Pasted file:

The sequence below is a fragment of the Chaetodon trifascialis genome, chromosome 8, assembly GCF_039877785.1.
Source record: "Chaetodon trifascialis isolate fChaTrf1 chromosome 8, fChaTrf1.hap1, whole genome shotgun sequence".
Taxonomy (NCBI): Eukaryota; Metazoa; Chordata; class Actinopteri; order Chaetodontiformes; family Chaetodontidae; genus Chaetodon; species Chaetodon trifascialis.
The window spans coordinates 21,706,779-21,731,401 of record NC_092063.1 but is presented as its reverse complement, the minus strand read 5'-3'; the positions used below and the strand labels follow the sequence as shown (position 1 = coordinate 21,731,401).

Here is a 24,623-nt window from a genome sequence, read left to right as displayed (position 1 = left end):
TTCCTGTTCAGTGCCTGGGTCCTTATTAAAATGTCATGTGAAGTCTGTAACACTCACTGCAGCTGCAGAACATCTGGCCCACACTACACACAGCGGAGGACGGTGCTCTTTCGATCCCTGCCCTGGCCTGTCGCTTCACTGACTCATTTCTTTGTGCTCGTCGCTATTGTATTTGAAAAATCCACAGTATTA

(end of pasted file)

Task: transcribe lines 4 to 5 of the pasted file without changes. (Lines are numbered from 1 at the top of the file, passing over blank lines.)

The window spans coordinates 21,706,779-21,731,401 of record NC_092063.1 but is presented as its reverse complement, the minus strand read 5'-3'; the positions used below and the strand labels follow the sequence as shown (position 1 = coordinate 21,731,401).

Here is a 24,623-nt window from a genome sequence, read left to right as displayed (position 1 = left end):